2.9 Statistical analyses

Results of emergence speed index (ESI), germination of tomato seedlings, biometric parameters, and antagonism test were statistically analyzed by ANOVA and the mean values were compared by Scott-Knott test (p < 0.05), using the program SISVAR 5.6 (FERREIRA, 2011).

 

3 RESULTS AND DISCUSSION

3.1 Multilocus sequence analysis (MLSA)

The ITS gene represents a robust tool for identification at genus level and it was previously chosen by Bongiorno et al. (2016) for the identification of strains 36b and 164b, belonging to Trichoderma sp. However, the inclusion of additional specific genes for species identification is required for some taxonomic groups. In this context, the MLSA allows the concomitant analysis of two or more genes, and the resulting genealogy concordance provide a successfully resolution at the species level.

Herein, MLSA considered the ITS region and genes encoding translation elongation factor 1-α (TEF 1-α), β-tubulin (TUB) and calmodulin (CAL) genes. The comparison of DNA sequences with others available in GenBank and TreeBASE databases revealed that endophytes had high similarity to Trichoderma atroviride, which was confirmed by the Bayesian analysis with a specific alignment at 100% of Bayesian probability between endophytic strains 164b and  and T. atroviride strains (Table 2, Figure 1). Consistent with our results, the recent literature underscored the MLSA for the precise identification of different species of endophytes belonging to genera Diaporthe (RIBEIRO et al., 2018; SOARES et al., 2018; FELBER et al., 2019), Colletotrichum, Phyllosticta and Xylaria (RIBEIRO et al., 2018).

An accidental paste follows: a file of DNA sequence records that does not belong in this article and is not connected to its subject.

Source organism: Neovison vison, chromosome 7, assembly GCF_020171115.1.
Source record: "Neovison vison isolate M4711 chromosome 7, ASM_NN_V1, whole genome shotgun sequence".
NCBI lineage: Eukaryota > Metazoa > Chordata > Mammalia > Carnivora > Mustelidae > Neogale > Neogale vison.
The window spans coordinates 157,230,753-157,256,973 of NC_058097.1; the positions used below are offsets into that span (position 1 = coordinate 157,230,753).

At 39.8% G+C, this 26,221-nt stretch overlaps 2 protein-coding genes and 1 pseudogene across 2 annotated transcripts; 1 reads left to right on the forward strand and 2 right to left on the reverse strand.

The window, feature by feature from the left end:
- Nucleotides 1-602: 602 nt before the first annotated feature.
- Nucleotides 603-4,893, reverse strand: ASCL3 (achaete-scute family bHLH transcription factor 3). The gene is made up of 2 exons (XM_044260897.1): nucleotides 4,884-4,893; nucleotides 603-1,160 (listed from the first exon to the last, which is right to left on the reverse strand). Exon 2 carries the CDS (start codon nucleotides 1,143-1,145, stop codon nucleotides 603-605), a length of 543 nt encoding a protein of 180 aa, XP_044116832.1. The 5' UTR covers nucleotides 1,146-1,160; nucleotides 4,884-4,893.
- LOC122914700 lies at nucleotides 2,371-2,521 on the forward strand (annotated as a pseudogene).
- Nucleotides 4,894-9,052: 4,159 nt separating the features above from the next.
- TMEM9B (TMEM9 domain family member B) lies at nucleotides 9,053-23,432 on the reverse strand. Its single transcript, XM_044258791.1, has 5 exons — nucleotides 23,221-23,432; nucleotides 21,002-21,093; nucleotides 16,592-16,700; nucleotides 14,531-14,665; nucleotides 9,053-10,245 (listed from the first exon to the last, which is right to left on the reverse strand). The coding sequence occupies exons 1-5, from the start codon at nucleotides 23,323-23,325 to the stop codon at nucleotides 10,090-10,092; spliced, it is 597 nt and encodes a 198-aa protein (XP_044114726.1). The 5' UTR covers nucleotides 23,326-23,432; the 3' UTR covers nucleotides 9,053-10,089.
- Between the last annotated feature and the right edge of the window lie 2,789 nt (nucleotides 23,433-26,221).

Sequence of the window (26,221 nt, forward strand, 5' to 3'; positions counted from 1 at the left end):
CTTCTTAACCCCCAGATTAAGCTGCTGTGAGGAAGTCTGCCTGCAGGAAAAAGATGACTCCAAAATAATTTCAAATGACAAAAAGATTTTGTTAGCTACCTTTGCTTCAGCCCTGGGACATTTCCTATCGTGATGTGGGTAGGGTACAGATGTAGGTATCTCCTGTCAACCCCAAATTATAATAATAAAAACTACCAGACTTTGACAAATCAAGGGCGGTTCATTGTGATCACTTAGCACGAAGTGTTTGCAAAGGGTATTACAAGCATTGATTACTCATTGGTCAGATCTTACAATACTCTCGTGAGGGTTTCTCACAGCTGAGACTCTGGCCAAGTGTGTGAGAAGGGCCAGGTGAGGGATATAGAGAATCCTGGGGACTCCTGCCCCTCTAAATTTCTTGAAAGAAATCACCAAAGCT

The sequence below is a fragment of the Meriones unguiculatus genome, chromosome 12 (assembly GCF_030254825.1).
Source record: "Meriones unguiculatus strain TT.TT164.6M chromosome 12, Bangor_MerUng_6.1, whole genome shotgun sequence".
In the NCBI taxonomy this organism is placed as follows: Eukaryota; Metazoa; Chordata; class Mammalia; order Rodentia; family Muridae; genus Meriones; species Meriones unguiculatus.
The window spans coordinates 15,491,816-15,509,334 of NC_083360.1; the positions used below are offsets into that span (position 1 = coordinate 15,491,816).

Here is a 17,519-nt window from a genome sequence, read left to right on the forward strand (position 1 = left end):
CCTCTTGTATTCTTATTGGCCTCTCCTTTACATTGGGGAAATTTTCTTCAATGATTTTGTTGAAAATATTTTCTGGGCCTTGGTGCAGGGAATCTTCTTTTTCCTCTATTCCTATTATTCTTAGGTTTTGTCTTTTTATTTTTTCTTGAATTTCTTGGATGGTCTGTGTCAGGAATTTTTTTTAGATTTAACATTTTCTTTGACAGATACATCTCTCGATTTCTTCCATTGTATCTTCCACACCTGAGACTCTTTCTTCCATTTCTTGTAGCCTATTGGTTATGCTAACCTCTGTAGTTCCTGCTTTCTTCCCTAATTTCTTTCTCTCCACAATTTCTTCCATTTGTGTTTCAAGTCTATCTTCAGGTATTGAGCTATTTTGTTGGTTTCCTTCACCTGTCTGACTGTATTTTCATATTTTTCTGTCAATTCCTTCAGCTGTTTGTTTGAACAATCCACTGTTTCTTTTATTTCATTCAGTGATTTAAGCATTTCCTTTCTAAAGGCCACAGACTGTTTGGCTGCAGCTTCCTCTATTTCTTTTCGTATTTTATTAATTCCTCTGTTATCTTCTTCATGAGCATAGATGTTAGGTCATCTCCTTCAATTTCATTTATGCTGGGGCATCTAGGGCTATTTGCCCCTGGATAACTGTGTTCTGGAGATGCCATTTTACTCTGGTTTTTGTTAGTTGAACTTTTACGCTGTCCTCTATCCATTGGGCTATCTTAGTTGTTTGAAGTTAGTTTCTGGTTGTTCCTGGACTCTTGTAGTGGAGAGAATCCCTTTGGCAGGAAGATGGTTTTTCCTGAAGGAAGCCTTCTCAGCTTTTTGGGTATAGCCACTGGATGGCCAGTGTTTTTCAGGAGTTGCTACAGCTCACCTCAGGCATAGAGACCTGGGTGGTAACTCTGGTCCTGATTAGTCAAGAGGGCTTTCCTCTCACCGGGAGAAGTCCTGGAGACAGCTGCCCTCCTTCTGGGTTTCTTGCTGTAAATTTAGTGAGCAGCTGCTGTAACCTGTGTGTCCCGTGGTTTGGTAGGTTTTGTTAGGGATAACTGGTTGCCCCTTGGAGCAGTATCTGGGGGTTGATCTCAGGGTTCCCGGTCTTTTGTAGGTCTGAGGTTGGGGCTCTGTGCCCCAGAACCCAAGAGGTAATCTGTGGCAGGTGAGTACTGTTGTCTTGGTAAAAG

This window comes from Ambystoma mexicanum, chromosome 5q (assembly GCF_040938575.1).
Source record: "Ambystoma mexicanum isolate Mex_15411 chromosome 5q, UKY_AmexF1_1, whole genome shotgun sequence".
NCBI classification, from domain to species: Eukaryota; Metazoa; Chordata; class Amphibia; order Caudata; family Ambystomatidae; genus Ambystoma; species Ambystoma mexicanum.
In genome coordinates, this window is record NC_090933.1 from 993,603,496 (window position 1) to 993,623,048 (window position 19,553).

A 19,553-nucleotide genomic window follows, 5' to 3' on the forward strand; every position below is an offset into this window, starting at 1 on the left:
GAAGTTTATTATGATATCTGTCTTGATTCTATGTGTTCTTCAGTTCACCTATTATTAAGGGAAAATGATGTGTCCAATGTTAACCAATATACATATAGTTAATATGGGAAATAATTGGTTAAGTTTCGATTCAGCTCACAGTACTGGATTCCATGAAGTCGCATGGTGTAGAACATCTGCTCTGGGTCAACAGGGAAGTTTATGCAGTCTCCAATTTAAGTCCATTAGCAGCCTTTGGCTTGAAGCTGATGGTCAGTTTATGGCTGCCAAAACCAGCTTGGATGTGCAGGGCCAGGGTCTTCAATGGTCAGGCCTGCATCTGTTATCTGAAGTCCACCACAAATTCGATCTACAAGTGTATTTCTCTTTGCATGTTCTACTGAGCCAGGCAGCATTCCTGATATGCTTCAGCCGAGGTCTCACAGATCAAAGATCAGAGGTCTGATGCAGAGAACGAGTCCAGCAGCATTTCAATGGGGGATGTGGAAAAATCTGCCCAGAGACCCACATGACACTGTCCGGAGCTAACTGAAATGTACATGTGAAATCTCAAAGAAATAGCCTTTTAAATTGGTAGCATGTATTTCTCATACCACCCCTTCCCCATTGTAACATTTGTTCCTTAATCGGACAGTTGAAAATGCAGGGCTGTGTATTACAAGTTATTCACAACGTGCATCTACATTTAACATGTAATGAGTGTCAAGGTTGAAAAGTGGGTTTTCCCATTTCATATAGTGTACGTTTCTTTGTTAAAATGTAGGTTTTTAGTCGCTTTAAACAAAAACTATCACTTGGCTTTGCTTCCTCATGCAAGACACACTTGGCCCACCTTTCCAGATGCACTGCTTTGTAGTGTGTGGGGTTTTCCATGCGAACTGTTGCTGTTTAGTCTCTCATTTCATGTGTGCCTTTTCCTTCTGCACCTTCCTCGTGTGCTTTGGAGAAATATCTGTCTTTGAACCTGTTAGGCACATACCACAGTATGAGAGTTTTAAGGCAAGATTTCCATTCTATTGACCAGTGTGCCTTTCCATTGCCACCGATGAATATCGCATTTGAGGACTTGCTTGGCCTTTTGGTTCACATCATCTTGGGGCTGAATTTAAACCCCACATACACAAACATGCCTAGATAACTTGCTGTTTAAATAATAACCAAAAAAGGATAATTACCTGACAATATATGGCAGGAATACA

Table 2 – Trichoderma endophytes and sequences with greatest identity when aligned to GenBank database (NCBI).

Gene

Endophytic strain

Fungus with highest similarity

GenBank code

Identity (%)

ITS

164b

Trichoderma atroviride

AF456917.1

91

36b

Trichoderma atroviride

AF456917.1

87

TEF 1-α

164b

Trichoderma atroviride

AY376051.1

98

36b

Trichoderma subviride

KU529131.1

97

CAL

164b

Trichoderma atroviride

DQ122166.1

87

36b

Trichoderma atroviride

DQ122166.1

97

TUB

164b

Trichoderma atroviride

XM_014083680.1

86

36b

Trichoderma viride

Z15055.1

79

ITS = ITS1-5.8S-ITS2 regions of rDNA; TEF 1-α = translation elongation factor gene 1-α; TUB = β-tubulin gene; CAL = calmodulin gene.

 

 

Figure 1 – Cladogram obtained from a Bayesian inference based on the alignment of four (ITS, TEF1-α, CAL and TUB) combined genes. Bayesian probability was demonstrated at the nodes between each organism. The strain Trichoderma aggressivum CBS 433-95 represents an external group.